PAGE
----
Satan Presiding at the Infernal Council
by John Martin
Genre: religious painting
Satan Presiding at the Infernal Council is part of a series of 48 mezzotint engravings that British artist John Martin created between 1823 and 1827 to illustrate a new edition of Milton's Paradise Lost. It was described by in The Guardian in 2011 as "Satan holding court in what looks like a solo performance in the Albert Hall (decades in advance)". Popular success of John Martin's religious paintings, particularly Belshazzar's Feast (first exhibited at the British Institution in 1821, and published as engravings in 1826), led to a commission in 1823 from London publisher Septimus Prowett for Martin to illustrate a new edition of Milton's Paradise Lost. Martin made mezzotint engravings of 24 subjects in two sizes, 48 plates in all, with large prints measuring 8 by 11 inches and small prints 6 by 8 inches.
The engraving of Satan Presiding at the Infernal Council illustrates the debate among Satan's "Stygian Council" in the council-chamber of Pandæmonium at the beginning of Book II of Paradise Lost. In the engraving, Satan is depicted enthroned at the heart of the hall of his Palace of Pandæmonium, at the centre of a rotunda filled with onlooking throngs of fallen angels, illuminated by the new technology of gaslight. His throne is placed atop a black hemisphere. The composition may be inspired by an illustration in the 1782 edition of William Beckford's novel Vathek. #art#illustration#drawing#draw#envywear#picture#artist#sketch#sketchbook#paper#pen#pencil#artsy#instaart#beautiful#instagood#gallery#masterpiece#creative#photooftheday#instaartist#graphic#graphics#artoftheday#beautiful#abstracto#stayabstract#instaabstract#johnmartin
"Cataclysmic Wax and Protogenic Wane" (Alternate Takes)
Two versions of a similar work.
Features a close up of John Martin's "The Destruction of Tyre," a biblical painting that depicts God's vengeance upon the wealthy Lebanese port town of Tyre for betraying Israel (Ezekiel 26). I'm not a practicing Christian per se, but I do think Christianity is fascinating, and find a lot of value in studying the lessons that it offers.
I came upon this painting years ago when researching the term "cataclysm," meaning "a dashing flood that carries things away." Which version do you prefer: the dark, or the light?
The Land of Ys, or Kêr-Is in Brittany, France, was a mythical city built by King Gradlon. It rose out of the West with towers of ivory and gold. Gardens of roses and lavender, and orchards of pear and plum. .
Legend tells us that one day the King was anxiously watching the sun sink into the sea in a shimmer of copper, as the gates on the high sea wall were locked. Years ago he had fallen in love with a Faery maiden who had bore him a daughter, but unlike him she was a pagan. St Winwaloe warned him about his daughter, but the King was blind to it. Until one day, when a kinght in red armour rode into the palace courtyard. Princess Dahut saw him and ran out to greet him at once. The red knight asked her to leave with him, but it was high tide and the gates were locked. However, Dahut knew that the key rested under her father’s pillow. For the King knew that were the gates to be opened at high tide, the city would be destroyed. Still the princess stole it, and left with the red knight. As they were crossing the causeway, a storm fell over the land, wave after wave surging through the open gates, and on to submerge the city of Ys. It is said that all the people drowned, save for the King who rose on his winged horse Morvarc'h. He rescued his daughter, but the Saint appeared to him once more, and told him to push the devil from behind him. Following his words, his daughter fell into the thrashing waves, where she became a mermaid, or Morgen, a spirit of the depths.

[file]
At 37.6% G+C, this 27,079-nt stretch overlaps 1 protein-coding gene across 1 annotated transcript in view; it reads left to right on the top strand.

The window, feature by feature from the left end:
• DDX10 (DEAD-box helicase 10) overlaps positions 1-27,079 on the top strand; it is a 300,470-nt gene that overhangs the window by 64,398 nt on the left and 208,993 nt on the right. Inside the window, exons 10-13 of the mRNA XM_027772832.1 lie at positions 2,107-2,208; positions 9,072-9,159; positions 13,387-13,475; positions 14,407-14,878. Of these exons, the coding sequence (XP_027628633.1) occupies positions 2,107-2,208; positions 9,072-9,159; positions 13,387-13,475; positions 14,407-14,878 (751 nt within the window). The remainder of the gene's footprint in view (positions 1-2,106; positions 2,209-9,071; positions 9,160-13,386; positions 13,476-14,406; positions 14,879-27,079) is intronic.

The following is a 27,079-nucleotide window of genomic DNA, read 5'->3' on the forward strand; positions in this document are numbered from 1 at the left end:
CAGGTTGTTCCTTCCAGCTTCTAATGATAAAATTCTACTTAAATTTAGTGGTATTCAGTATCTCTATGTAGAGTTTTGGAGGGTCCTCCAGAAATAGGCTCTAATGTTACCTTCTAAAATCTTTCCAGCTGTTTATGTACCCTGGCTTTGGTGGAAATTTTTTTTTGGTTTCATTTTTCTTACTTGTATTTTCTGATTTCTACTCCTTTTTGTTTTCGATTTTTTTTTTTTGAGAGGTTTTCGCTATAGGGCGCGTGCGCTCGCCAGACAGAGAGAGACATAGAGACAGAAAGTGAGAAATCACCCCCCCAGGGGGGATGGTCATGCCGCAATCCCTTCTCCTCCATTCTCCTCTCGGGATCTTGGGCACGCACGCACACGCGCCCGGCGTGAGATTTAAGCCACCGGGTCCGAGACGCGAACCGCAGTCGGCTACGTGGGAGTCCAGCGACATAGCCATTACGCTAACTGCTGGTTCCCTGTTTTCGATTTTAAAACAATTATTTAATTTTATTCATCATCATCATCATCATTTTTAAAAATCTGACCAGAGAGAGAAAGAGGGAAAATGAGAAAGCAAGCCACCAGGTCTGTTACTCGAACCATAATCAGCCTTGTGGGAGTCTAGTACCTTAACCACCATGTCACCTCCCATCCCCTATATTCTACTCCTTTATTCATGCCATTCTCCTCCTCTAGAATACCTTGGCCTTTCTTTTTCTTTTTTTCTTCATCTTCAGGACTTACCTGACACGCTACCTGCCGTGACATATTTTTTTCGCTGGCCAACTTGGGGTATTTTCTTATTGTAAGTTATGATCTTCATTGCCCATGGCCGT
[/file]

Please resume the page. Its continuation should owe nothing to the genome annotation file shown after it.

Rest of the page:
This is a Christianised version of an old tale. If you know the original please let me know :)
Painting: The fall of Babylon; Cyrus the Great defeating the Chaldean, 1831 by John Martin
‘Glenn Brown: Fantasy Landscapes, Portraits and Beasts’ at the @laingartgallery in Newcastle is open until 28 October 2018.
This painting is based on a small black and white etching by #JohnMartin (1789-1854). The collection of figures that are the subject of the original have been removed in order to make the scene other-worldly and without a specific scale. The work is about texture and movement, solidity and translucency, disorientation and spectacle. First, the painting was executed entirely in brown paint, then the stronger, brighter colours were glazed over this ground, not unlike a hand-tinted black-and-white photograph. I wanted the reds to recede into the distance, and the blues and greens come to the forward - quite opposite of a traditional landscape painting. - #GlennBrown , May 2018
‘The Aesthetic Poor (for Tim Buckley) after John Martin’ (2002)
‘The Bard’ by John Martin (1789–1854). Painted around 1817, at the height of the Romantic movement, John Martin’s version of The Bard unites the drama of the Pindaric Ode by Thomas Gray, published in 1757, with a vision of sublime landscape. The Bard stands amid an overwhelming and powerful landscape with ominous clouds, a raging river, and dramatic cliffs evoking the sublime, a combined sense of awe and terror, in the viewer. The Bard’s disproportionate size, particularly in comparison to the advancing troops of Edward I below, makes him seem an element of the landscape, a landmark in his own right. (Yale Center for British Art. Paul Mellon Collection).